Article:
Since the collapse of global climate negotiations in Copenhagen in 2009 negotiators have struggled to form a deal, sparking negative criticism and broad cynicism of attempts to address climate change. However, during this same period great progress has been made at the state and regional level, indicating a trend towards growing carbon regulation around the world.
There are two main approaches to carbon pricing: carbon taxation and carbon trading. The relative advantages and disadvantages of both have been widely debated and its likely that a diversity of regulatory tools will continue to exist.
As we look around the world at this diversity of implementation methods we see a clear increase in carbon pricing mechanisms to regulate emissions. Here’s a quick snapshot of key developments by region:
The European Union: The EU’s Emissions Trading Scheme (ETS) has been operational since 2005 and in 2012 was expanded to include aircraft emissions, although taxes on non-EU flights have been blocked by China and the US.
However, the over-allocation of permits during the first two trading periods (2005 – 2012) as well as the economic recession meant that the carbon price has been too low to seriously deter industry from emitting. Prices are now around $5.20/tonne. Despite these challenges the ETS remains the largest such scheme in the world covering over 11,000 factories, power stations and other heat-emitting installations.
Norway, Iceland and Liechtenstein are also in the EU ETS. Switzerland, which currently has its own ETS covering around 50 companies, is set to join the EU scheme in 2014.
In addition to the regional scheme, many European countries have their own forms of carbon tax. In 1990 Finland became the first country in the world to introduce a carbon tax and in 2010 it stood at around $24/tonne. Another example is Denmark, whose carbon tax of $18/tonne applies to all energy users. Other countries such as Sweden apply carbon-based taxes to fossil fuel use in domestic travel. However, some countries, including the UK, also apply a reduced VAT rate on domestic energy consumption, which is has been described by some as a hidden fossil fuel subsidy.
The UK has one of the most advanced regulatory regimes in the world through the CRC Energy Efficiency Scheme covering 2,500 companies. The CRC, now in its 2nd year of reporting, levies a tax of £12/tonne ($17.87) of carbon and is set to rise in the coming years.
Northeast and Mid-Atlantic: nine States in the US northeast and mid-Atlantic regions formed the Regional Greenhouse Gas Initiative (RGGI) in 2008 covering all fossil fuel power plants with 25 MW or greater generating capacity. Implementation appears to be going well with allowances experiencing busy trading due to plans to tighten the cap on allowances.
California: The United States’ first legally-binding emissions cap-and-trade scheme began in California in January 2013. It applies to the state’s 350 largest emitters and has set a minimum price of $10.71/tonne, although most of the permits were initially handed out for free.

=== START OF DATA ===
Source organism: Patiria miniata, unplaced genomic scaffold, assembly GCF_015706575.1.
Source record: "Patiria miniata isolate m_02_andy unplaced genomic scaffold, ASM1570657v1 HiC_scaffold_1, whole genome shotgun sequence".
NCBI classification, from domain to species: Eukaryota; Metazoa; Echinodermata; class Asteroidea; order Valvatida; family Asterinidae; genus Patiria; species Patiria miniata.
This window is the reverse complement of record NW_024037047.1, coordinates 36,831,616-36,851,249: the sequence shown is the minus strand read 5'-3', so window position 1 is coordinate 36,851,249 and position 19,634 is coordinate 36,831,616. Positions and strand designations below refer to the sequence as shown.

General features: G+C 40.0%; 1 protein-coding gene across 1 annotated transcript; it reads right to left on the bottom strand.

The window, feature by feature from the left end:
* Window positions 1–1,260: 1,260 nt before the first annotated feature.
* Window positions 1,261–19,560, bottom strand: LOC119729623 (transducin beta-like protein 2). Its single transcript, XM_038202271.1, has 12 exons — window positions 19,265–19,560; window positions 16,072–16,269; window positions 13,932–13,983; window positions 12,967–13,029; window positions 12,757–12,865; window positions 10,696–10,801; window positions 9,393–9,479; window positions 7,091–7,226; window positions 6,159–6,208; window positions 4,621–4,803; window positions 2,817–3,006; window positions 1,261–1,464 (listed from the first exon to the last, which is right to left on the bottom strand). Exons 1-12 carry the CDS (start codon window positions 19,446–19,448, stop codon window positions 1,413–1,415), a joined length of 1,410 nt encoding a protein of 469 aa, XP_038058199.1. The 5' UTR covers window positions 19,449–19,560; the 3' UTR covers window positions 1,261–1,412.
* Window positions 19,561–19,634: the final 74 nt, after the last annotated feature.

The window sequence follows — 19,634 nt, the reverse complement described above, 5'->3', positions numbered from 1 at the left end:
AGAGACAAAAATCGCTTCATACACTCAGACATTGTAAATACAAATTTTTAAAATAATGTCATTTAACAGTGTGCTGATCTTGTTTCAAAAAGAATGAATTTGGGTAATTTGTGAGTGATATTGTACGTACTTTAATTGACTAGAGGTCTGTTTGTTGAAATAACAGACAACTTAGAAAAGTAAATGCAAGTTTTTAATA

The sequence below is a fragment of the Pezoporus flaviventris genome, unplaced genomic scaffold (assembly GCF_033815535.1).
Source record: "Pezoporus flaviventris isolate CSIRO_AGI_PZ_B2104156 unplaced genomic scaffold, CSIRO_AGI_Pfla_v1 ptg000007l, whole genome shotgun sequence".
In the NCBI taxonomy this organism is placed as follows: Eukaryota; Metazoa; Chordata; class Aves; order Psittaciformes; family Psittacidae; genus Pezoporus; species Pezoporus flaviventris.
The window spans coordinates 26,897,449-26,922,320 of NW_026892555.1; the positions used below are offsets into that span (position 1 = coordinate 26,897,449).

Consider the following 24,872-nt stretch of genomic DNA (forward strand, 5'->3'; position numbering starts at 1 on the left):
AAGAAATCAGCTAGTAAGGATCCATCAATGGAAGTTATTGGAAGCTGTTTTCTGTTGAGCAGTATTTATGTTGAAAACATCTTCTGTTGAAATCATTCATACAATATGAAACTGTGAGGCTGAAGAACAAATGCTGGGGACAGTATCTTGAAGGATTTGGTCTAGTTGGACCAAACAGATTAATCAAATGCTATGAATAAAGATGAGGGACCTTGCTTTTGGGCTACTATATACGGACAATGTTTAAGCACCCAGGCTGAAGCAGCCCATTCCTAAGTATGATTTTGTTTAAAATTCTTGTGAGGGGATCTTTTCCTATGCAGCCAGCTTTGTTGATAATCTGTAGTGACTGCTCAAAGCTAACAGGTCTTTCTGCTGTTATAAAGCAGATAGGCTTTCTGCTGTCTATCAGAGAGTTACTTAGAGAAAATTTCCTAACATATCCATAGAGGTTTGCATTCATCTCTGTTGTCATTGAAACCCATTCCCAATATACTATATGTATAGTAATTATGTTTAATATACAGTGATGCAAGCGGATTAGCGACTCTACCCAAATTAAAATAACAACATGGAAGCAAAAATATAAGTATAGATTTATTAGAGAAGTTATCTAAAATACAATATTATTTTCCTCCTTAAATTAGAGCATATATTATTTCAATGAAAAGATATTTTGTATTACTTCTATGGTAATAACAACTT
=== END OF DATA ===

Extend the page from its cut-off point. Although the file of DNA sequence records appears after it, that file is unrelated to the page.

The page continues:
Quebec: also beginning at the start of 2013, Quebec’s compulsory cap-and-trade scheme applies to around 80 industrial facilities, such as refineries, cement plants and paper mills. The price has been set at $10.70/tonne.
British Colombia: BC has also passed a carbon taxation scheme, which started back in 2008. Various reports indicate that the scheme’s successful implementation will lead to a $5 rise in the tax, bringing the overall price to $35/tonne.
Japan: Asia’s first carbon trading initiative began in Tokyo in 2010. It regulates the city’s 1,400 most energy- and carbon-intensive organisations.
South Korea: An emissions trading scheme covering the country’s 450 largest carbon emitters will begin in January 2015, building on current law which requires them to report their emissions. For the first two years of the scheme the South Korean government will give away all emitting permits for free.
China: In February 2013 Beijing proposed a national carbon tax, although it is unlikely to be implemented for some time. Commentators suggest that it would only be applied to its export industries, with prices being passed onto consumers in developed countries. Estimated prices are in the region of $1.60/tonne.
Even so, initial carbon trades have already taken place in China, for example between cement manufacturers wishing to expand. By the end of 2013 seven provinces will have their own trading schemes including a scheme in the industrial province of Guangdong covering over 800 companies.
Australia: Australia’s carbon tax came into force in July 2012 and applies to the country’s 500 largest emitters. Until 2015 the price is fixed at about $24.50/tonne, after which it will integrate with the EU’s ETS to become a more conventional cap and trade scheme.
New Zealand: In 2008 NZ introduced the world’s only emissions trading scheme outside of Europe. However, in 2012 the carbon price fell to $2.06/tonne and the scheme was put on hold.
South Africa: From 2015 a carbon tax will apply to emitters in the electricity, petroleum, iron, steel and aluminium industries. Starting at $14/tonne, the tax will increase by 10% every year for the first five years representing one of the most robust regulatory schemes in the world.
Brazil: Although a carbon exchange (Bolsa Verde do Rio de Janeiro) already exists, Brazil is looking to implement a nationwide cap-and-trade scheme by 2015. Analysts suggest it has the potential to become the largest in the world and also help curb deforestation.
As the various initiatives above show there has certainly been an advance in carbon regulation around the world. Many countries and regions are experimenting with new approaches and sharing lessons learned. I think this type of development will have a greater impact than the stalled global negotiations. It may even surpass such negotiations to become the real driver of a global greenhouse gas regulatory system.